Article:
Al Michaels may be done in the “Sunday Night Football” booth, but he’s not leaving NBC just yet.
Michaels has been given “emeritus status” and will “continue to broadcast and contribute across NBC Sports’ high-profile properties,” the network announced on Tuesday. Among other things, Michaels is expected to work NFL playoff games on NBC and help with Olympics coverage again in 2024.
Michaels is set to take over calling “Thursday Night Football” broadcasts for Amazon Prime Video this season. Amazon is starting the first of its new exclusive deal for those games this fall. He’ll be joined there by longtime ESPN college football analyst Kirk Herbstreit.
Michaels has called “Sunday Night Football” for NBC since 2006. His longtime partner Cris Collinsworth is remaining there this season, and will be joined by Mike Tirico. Maria Taylor will then replace Tirico as the host of their pregame show.
Michaels, 77, also called “Monday Night Football” games for ABC starting in 1986. He called his record-tying 11th Super Bowl earlier this year, too.
It’s unknown which playoff games Michaels will be part of next season, though NBC has a deal to broadcast a divisional game and two wild card games next season. In theory, Tirico and Collinsworth will call one of the playoff games while Michaels and someone else will take the other game on the weekend that NBC has two games.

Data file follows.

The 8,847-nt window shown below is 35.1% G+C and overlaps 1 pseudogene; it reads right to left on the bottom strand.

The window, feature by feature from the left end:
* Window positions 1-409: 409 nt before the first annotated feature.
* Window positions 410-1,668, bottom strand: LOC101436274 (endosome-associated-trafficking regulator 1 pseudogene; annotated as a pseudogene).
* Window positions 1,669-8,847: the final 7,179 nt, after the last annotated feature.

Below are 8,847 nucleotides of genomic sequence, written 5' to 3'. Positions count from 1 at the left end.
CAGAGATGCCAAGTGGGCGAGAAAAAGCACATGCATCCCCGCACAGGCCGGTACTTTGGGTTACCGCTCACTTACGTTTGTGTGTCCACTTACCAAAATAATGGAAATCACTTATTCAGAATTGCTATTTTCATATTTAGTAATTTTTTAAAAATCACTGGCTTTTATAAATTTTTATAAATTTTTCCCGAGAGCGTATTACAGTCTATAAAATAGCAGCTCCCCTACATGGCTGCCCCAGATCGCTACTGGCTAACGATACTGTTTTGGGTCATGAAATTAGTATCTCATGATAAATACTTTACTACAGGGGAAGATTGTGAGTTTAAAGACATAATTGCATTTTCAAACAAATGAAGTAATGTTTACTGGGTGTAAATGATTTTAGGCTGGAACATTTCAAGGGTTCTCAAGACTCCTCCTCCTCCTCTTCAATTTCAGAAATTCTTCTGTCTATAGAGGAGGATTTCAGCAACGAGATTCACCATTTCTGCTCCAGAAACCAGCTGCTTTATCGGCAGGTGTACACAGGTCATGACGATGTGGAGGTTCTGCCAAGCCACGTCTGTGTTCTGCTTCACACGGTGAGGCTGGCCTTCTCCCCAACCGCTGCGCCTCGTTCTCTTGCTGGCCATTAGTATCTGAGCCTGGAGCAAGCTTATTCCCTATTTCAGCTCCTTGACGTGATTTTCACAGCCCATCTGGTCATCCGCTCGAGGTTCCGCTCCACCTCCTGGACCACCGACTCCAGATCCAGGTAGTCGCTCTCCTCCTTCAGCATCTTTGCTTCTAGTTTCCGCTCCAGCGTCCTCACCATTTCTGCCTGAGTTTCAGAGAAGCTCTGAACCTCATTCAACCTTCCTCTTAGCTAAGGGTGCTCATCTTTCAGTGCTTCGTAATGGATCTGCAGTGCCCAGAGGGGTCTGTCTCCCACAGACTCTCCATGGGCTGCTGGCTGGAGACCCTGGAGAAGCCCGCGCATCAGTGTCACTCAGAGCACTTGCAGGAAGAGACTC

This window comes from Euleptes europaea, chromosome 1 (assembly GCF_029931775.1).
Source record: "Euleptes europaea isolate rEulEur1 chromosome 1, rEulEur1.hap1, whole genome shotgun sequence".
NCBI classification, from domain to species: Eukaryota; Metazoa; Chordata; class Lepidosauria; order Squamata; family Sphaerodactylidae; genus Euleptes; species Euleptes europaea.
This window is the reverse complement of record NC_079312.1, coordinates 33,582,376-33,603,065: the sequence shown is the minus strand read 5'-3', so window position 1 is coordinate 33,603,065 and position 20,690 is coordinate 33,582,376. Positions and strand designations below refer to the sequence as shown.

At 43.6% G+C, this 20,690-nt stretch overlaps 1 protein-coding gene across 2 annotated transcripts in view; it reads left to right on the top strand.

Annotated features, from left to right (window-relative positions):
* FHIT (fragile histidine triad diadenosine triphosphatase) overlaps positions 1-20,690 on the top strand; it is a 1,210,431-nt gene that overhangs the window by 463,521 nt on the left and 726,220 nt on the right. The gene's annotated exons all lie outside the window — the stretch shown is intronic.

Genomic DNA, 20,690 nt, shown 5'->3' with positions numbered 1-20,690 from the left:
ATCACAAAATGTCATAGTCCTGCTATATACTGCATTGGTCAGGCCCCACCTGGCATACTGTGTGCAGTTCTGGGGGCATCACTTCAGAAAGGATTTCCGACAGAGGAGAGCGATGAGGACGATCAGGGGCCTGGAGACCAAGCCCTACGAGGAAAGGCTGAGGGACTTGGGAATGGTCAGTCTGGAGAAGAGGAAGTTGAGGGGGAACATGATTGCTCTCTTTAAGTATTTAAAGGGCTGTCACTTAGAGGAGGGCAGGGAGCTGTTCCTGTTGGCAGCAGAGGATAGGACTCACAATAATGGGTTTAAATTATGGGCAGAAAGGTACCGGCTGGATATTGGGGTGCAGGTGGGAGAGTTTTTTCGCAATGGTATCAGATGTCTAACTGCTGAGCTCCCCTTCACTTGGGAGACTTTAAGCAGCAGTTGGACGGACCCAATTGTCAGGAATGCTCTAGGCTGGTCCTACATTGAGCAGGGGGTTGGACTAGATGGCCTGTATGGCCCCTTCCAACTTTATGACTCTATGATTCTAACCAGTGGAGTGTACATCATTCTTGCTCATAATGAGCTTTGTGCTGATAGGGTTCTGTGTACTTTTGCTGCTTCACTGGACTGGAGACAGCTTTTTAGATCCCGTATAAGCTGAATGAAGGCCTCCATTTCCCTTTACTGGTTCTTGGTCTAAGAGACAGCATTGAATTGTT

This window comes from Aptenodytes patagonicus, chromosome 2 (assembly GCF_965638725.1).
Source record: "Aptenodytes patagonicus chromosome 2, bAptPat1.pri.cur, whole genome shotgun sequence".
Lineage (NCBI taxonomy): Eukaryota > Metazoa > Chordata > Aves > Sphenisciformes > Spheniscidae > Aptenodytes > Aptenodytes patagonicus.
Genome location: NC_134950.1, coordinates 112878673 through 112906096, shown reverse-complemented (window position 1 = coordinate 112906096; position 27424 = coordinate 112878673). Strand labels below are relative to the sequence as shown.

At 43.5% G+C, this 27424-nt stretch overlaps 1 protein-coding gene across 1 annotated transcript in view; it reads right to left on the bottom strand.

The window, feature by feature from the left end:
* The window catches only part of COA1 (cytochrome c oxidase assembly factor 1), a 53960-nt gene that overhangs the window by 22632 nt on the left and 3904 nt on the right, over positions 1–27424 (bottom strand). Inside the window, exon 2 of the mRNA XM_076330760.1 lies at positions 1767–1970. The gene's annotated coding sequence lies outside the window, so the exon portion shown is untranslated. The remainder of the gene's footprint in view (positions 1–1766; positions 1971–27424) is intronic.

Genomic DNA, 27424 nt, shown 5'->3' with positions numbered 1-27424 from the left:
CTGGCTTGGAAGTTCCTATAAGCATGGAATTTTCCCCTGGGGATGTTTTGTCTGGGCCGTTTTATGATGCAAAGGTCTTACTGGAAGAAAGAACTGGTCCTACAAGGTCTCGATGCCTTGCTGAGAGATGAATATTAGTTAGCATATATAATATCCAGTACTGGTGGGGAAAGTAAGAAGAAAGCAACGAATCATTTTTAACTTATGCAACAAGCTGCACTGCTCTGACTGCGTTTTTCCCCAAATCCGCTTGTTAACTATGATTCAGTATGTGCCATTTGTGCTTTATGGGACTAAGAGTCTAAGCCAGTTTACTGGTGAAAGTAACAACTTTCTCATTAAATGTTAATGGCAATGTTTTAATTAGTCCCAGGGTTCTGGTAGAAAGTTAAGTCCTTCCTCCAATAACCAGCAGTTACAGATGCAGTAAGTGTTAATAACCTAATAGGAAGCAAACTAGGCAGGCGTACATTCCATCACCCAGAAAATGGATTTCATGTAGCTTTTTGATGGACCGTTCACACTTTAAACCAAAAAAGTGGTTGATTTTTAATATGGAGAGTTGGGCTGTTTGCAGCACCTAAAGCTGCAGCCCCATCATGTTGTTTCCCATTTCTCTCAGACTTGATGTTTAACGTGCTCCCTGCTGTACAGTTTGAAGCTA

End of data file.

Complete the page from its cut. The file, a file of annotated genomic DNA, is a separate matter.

NBC isn’t set to broadcast a Super Bowl again until 2026. Assuming Michaels hasn’t retired by then, as he’d be 81 when that game rolls around, he could be part of that coverage, too. The next Olympics aren’t until 2024 in Paris.
Michaels’ move to Amazon was one of several big shakeups in the NFL broadcasting world this offseason. Both Troy Aikman and Joe Buck left Fox for ESPN, where they’ll take over “Monday Night Football.” Greg Olsen is reportedly set to call Super Bowl LVII next February with Kevin Burkhardt on Fox. Tampa Bay Buccaneers quarterback Tom Brady also reached a massive 10-year, $375 million deal to join Fox as a broadcaster whenever he officially retires, too.